It is difficult to think fondly onto middle and high school assemblies, especially when the reason for collecting a slough of burgeoning hormones is a heavy topic. Anyone who is alive knows what it is to lose a family member, friend, acquaintance, or person of fame or recognition to suicide. Often, communities react by holding some kind of service, or maybe by giving a stern, stoic talk in a civic setting. Then, a huge photo of the deceased is signed by peers, given to the family, and people discuss the loss in hushed tones and private settings.
Ariel Reich (BFA Acting ‘17, certificate of Arts in Medicine ‘16) decided to bend the norm and tackle suicide in small groups, face-to-face. Reich founded “Suicide Prevention through Theatre Intervention.” By using the story of “Orpheus and Eurydice,” a greek myth in which Eurydice must make a life or death decision, Reich uses theatre as a tool to undertake the subject. She is sure to cover all potential stages of the event: suicidal ideation, the moment of a life or death decision and the aftermath of the people left behind.
“What amazes me is that the students drive the content,” Reich said. “The story is offered as a safety blanket, a degree of separation.”
Reich’s main intention is to increase knowledge and awareness about suicide by bolstering available resources and a greater level of competency in supportive peer behaviors. She begins by providing information about the Alachua County Crisis Center. The students also take a pre- and post test to identify knowledge, comfort and gains in knowledge by the workshop’s end. The middle to high school students then create scenes on their own, emulating scenarios that mirror a life or death decision, and those leading up to it. Finally, the class creates and acts out interviews with people who are left behind.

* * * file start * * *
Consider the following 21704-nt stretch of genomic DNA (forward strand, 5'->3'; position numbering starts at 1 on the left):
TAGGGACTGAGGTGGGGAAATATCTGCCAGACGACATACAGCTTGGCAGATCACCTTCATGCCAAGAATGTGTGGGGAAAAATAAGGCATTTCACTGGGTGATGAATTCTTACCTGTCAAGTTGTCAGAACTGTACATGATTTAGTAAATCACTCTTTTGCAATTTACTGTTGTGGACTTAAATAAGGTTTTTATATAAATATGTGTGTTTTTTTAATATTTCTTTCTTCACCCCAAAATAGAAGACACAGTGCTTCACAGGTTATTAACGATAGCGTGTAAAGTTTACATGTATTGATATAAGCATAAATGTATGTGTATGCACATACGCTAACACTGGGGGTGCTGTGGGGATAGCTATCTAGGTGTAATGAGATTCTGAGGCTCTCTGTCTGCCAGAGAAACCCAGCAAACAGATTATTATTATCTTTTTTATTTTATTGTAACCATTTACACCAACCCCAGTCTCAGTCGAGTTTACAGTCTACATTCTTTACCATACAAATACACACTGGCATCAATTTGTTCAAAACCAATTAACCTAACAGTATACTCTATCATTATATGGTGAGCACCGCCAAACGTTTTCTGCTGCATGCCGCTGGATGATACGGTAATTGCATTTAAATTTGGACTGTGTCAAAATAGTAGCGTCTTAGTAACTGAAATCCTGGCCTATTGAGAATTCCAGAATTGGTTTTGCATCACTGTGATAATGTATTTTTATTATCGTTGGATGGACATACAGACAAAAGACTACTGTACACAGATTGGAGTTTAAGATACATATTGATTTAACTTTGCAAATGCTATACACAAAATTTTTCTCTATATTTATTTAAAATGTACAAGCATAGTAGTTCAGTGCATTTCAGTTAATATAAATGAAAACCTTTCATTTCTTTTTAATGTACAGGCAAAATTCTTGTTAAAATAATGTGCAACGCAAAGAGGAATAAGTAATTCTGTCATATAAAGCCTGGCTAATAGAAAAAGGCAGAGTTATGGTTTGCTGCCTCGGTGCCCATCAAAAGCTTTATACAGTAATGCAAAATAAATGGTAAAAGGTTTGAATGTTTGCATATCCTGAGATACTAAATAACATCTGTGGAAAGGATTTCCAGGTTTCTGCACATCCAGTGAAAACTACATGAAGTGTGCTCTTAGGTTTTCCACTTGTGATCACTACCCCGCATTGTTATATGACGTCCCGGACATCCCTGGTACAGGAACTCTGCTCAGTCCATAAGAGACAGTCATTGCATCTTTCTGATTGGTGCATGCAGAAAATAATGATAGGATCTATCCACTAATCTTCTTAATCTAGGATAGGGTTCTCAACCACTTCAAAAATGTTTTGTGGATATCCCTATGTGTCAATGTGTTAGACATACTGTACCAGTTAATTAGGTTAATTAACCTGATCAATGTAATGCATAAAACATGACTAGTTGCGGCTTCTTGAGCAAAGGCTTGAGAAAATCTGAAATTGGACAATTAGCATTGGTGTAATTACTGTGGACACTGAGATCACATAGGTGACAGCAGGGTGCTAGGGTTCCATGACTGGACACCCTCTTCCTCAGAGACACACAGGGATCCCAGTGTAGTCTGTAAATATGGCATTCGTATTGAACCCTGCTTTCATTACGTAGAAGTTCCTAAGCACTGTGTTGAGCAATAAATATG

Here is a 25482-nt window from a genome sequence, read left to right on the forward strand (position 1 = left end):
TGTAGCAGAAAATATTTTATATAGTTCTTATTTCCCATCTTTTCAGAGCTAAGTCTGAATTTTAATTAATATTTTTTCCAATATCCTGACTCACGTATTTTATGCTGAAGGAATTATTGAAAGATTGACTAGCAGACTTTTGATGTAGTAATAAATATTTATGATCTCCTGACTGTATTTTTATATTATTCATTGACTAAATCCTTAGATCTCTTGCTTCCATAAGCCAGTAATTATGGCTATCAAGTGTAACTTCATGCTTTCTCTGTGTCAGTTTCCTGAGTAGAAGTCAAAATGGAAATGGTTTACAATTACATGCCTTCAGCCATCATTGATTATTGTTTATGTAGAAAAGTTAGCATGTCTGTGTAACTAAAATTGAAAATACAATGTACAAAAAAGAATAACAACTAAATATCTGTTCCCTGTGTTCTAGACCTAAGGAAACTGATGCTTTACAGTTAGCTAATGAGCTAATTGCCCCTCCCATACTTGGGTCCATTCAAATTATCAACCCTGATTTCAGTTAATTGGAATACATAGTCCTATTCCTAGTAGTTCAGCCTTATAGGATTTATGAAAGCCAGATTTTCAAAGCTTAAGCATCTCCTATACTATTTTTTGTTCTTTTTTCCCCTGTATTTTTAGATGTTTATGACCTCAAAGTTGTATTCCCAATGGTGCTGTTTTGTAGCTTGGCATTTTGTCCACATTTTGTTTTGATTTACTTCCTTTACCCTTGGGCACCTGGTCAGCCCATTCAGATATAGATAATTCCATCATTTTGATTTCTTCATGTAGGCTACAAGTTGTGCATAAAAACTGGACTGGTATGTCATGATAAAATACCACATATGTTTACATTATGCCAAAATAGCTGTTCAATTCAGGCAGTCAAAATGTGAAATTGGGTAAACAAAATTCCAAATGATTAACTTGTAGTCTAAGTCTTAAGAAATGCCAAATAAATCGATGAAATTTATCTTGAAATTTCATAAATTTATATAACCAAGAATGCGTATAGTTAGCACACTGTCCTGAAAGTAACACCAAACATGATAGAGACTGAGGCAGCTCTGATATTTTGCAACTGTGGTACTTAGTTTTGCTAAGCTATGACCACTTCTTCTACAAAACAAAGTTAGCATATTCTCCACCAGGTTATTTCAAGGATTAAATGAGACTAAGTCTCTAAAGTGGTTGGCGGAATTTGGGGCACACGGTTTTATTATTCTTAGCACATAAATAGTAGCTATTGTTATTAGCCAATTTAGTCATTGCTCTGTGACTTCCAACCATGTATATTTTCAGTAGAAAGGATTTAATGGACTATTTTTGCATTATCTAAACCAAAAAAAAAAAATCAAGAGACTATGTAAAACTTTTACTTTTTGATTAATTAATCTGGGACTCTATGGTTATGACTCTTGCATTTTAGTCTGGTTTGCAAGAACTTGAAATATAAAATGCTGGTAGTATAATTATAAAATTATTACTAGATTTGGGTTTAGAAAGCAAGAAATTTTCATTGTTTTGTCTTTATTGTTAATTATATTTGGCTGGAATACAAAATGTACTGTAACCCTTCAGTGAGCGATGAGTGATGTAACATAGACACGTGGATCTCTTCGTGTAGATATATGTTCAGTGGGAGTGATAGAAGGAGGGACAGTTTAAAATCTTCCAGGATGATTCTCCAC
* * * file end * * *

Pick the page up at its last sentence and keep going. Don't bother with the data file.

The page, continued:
Reich’s venture into one of the most taboo topics began over two years ago. A friend and “kindred spirit” had taken her life unexpectedly.
“She was the last person we expected to be anything but happy.” Reich explained.
In the beginning of the last school year, Reich continued doing theatre for health within UF’s Center for Arts in Medicine (CAM). In addition to bringing her art into healthcare environments, she also worked in prison settings with teens in juvenile detention centers in Alachua County. Her focus shifted further into rehabilitation and eventually, as a theatre artist, she became a part of an addiction project for Healthstreet, a community engagement program that aims to bridge the gap between healthcare and research.
In the midst of this project, she wondered, “Could this format (e.g. applied theatre) work for suicide prevention? This is crazy, nobody’s going to feel comfortable or safe.” And yet, she garnered support and mentorship from Jill Sonke, director of CAM, and Jeffrey Pufahl, a faculty member of CAM. Additionally, she was awarded funding through the University Scholars program.
The project was extremely well-received. Reich believes this may be due to the theatre’s ability to make difficult conversations more accessible. It allows students to feel out a situation, talk about something uncomfortable, and serves as a tool for tackling taboo, risky subjects.
Reich plans to continue “Suicide Prevention through Theatre Intervention.” She is currently analyzing the data from her previous workshops and has been invited to present her work at the International Culture, Health and Well-being conference in Bristol, U.K, which she will be attending at the end of June. Her long term goals include obtaining a PhD in Applied Theatre and writing a dissertation based on her current research.
“People are so afraid of talking about it and triggering the event through conversation, but the real mistake is not talking about it,” Reich said.
Preventative paths can be taken, and our community and its individuals can thrive. UF’s Counseling & Wellness Center offers group therapy, workshops, self-help resources, and much more for students. Gainesville at large offers free yoga in the park, the Alachua County Crisis Center, as well as The Civic Media Center for self-help and community systems.